CULLINAN: Police said Wednesday they had arrested a Pakistani man accused of opening fire on a crowd of protesters in a South African town east of Pretoria and injuring several people.
Rioting township residents hurled rocks and barricaded roads protesting the murder of a 10-year-old boy allegedly beaten to death with a golf club by a Pakistani shop owner.
“The boy was assaulted by one of the Pakistanis allegedly because he was stealing sweets,” said the police. “He died in hospital yesterday.”
Residents went on the rampage overnight, ransacking around 15 foreign-owned shops, according to police.
“One Pakistani guy was trying to get out of the protest area, and he was firing shots towards the protesters,” police spokesperson Marissa van der Merwe told AFP.
The suspect was arrested.
Both South Africans and Pakistanis had been wounded in the clashes, according to police who did not give specific numbers.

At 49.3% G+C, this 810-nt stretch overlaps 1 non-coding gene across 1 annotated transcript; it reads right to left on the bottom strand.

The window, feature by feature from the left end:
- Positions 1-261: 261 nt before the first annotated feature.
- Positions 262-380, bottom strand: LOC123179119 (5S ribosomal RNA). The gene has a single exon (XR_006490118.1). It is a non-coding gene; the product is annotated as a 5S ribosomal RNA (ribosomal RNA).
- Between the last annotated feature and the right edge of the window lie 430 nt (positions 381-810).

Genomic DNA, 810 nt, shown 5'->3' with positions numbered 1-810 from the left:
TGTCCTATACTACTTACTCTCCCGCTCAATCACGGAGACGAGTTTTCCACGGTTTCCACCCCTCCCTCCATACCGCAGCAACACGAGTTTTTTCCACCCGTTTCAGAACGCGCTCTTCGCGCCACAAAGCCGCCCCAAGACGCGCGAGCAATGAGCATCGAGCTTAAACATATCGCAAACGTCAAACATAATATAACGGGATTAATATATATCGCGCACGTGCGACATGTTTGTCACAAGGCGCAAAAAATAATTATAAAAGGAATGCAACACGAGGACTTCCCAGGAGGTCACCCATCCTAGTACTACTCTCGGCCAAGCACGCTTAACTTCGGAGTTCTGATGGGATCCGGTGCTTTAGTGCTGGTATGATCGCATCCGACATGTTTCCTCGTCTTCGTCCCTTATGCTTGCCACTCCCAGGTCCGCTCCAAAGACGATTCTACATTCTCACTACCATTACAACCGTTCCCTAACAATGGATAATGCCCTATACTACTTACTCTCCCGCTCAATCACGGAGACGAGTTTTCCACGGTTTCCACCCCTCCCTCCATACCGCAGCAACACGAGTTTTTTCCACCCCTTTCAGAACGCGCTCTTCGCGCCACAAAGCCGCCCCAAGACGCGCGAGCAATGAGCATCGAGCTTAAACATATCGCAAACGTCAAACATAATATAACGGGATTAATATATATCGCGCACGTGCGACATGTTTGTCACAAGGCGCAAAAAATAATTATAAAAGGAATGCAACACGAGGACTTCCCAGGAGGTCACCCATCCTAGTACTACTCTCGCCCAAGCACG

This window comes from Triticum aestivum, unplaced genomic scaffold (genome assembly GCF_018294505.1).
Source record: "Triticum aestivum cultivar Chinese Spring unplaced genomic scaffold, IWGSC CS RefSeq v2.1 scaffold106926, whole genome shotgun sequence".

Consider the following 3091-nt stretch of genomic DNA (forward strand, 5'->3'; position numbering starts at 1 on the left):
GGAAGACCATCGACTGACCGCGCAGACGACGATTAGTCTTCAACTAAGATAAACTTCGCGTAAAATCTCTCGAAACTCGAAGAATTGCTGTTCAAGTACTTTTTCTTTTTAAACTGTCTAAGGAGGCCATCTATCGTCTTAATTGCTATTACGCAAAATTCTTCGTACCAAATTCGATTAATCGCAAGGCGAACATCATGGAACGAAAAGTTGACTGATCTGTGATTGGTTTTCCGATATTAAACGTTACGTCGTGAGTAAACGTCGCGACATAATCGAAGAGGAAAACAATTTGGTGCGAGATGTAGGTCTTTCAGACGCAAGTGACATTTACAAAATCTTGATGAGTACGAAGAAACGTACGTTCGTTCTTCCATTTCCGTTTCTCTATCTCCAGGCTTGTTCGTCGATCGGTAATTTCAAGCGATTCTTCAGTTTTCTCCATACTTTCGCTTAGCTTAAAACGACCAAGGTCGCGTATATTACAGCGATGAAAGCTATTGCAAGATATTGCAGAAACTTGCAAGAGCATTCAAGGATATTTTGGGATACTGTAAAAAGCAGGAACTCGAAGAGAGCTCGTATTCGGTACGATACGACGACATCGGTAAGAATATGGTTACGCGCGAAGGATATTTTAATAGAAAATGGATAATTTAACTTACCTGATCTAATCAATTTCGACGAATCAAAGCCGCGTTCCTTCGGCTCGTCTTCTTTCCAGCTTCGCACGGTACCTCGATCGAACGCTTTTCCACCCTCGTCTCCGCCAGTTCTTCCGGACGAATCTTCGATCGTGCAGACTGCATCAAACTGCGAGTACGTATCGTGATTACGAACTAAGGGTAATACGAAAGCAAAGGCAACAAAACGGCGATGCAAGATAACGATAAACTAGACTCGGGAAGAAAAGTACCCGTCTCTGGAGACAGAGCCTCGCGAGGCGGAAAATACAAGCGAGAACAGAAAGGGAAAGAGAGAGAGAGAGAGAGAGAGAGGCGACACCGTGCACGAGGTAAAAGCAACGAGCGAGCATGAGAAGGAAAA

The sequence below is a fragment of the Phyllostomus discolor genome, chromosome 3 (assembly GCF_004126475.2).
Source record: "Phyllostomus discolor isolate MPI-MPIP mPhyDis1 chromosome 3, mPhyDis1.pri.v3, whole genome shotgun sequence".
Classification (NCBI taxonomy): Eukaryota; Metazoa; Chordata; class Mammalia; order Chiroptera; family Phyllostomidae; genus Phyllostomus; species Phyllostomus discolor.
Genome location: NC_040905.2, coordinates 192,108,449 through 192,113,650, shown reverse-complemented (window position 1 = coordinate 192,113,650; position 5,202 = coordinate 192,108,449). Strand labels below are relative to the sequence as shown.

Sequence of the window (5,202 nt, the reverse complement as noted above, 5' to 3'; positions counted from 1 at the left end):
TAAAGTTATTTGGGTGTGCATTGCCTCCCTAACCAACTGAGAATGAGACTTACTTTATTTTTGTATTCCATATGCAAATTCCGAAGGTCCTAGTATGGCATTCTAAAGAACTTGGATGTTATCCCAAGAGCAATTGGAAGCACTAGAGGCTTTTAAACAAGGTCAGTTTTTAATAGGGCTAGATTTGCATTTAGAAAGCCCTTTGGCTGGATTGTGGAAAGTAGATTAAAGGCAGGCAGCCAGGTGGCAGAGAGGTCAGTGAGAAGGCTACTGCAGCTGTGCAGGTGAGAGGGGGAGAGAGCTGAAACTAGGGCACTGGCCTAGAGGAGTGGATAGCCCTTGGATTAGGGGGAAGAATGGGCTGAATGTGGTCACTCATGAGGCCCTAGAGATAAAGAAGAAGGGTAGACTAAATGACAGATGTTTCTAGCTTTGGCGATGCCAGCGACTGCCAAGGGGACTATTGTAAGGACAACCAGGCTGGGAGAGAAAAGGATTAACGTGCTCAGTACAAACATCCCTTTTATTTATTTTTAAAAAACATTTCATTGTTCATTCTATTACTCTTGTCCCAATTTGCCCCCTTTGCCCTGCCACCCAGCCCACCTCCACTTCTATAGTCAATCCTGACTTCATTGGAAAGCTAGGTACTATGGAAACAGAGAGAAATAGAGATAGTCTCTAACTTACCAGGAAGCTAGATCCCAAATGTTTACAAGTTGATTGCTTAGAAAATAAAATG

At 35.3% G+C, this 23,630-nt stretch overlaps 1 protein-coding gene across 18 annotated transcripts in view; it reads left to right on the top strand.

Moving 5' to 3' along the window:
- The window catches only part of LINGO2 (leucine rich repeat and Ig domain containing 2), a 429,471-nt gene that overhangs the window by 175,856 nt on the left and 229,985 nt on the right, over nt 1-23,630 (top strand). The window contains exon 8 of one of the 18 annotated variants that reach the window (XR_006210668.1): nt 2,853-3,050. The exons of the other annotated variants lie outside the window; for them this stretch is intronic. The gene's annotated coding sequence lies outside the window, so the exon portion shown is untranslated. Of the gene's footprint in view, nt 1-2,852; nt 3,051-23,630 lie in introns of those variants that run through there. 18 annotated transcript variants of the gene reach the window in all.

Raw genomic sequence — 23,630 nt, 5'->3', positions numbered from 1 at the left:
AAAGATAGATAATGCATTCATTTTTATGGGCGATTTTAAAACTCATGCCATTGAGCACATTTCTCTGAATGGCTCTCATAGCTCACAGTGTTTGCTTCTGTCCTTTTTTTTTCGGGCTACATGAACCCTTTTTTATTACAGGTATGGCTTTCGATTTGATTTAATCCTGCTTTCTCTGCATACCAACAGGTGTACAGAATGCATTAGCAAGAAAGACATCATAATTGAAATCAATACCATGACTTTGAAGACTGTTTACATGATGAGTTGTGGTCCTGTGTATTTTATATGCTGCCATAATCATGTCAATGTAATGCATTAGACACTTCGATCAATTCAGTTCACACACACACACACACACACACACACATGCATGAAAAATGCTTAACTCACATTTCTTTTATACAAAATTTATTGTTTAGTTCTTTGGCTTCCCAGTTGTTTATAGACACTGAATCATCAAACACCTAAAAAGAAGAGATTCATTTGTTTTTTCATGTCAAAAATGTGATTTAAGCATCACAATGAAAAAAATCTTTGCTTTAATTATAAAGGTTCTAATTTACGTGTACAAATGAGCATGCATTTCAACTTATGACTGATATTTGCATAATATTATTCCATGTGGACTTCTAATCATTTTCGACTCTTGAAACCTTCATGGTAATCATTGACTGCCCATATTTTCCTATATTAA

Foreign shop-owners including Pakistanis and Somalis had to flee the area as tensions mounted.
The protesters later turned their anger on police, pelting them with rocks. The officers responded with rubber bullets and tear gas.
A car belonging to a Pakistani national was also set alight.
With poverty rife and unemployment widespread, frustration in South Africa’s run-down neighbourhoods often boils over into anti-immigrant violence.
“We don’t want to see any Pakistani, Indian, Somalian,” said Dineo Mutsipi, a resident of Refilwe township.
“They are killing our kids, they are taking our business. We are sick and tired of them.”
“We promise that if they come back again to our location (township), we are going to kill them as they have killed our kids.”
Somali shop worker Bashir Hajyi, who has lived in South Africa for the past four years, described how his house came under attack overnight.
“There were all stones coming from all over the sides, from the roof, from the windows, from all over,” he told AFP.
“It’s better that they take us back, deport us back to our own countries.”
An explosion of deadly xenophobic attacks across poor South African areas in 2008 killed more than 60 people and displaced thousands into camps.